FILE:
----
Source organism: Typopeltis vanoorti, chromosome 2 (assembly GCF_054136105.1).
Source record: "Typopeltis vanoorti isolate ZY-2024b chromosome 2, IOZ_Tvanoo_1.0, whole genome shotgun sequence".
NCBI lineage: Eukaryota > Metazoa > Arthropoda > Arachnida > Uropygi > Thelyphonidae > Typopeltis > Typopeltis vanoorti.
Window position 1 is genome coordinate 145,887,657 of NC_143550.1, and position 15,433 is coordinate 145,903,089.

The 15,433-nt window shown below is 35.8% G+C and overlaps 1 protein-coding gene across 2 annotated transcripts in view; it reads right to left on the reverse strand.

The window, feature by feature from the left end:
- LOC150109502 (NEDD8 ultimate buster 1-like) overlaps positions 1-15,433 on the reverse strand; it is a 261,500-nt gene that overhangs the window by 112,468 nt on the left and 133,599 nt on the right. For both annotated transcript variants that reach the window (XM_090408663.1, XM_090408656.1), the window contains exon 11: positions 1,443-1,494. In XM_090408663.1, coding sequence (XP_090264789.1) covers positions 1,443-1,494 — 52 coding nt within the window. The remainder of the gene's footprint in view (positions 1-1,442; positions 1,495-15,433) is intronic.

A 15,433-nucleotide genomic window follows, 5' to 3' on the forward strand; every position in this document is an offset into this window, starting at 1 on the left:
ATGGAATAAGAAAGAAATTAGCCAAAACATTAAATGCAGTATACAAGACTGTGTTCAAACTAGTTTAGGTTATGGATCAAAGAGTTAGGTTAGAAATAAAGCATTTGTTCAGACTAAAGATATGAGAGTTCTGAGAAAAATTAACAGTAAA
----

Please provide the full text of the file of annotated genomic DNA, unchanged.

Source organism: Typopeltis vanoorti, chromosome 2 (assembly GCF_054136105.1).
Source record: "Typopeltis vanoorti isolate ZY-2024b chromosome 2, IOZ_Tvanoo_1.0, whole genome shotgun sequence".
NCBI lineage: Eukaryota > Metazoa > Arthropoda > Arachnida > Uropygi > Thelyphonidae > Typopeltis > Typopeltis vanoorti.
Window position 1 is genome coordinate 145,887,657 of NC_143550.1, and position 15,433 is coordinate 145,903,089.

The 15,433-nt window shown below is 35.8% G+C and overlaps 1 protein-coding gene across 2 annotated transcripts in view; it reads right to left on the reverse strand.

The window, feature by feature from the left end:
- LOC150109502 (NEDD8 ultimate buster 1-like) overlaps positions 1-15,433 on the reverse strand; it is a 261,500-nt gene that overhangs the window by 112,468 nt on the left and 133,599 nt on the right. For both annotated transcript variants that reach the window (XM_090408663.1, XM_090408656.1), the window contains exon 11: positions 1,443-1,494. In XM_090408663.1, coding sequence (XP_090264789.1) covers positions 1,443-1,494 — 52 coding nt within the window. The remainder of the gene's footprint in view (positions 1-1,442; positions 1,495-15,433) is intronic.

A 15,433-nucleotide genomic window follows, 5' to 3' on the forward strand; every position in this document is an offset into this window, starting at 1 on the left:
ATGGAATAAGAAAGAAATTAGCCAAAACATTAAATGCAGTATACAAGACTGTGTTCAAACTAGTTTAGGTTATGGATCAAAGAGTTAGGTTAGAAATAAAGCATTTGTTCAGACTAAAGATATGAGAGTTCTGAGAAAAATTAACAGTAAA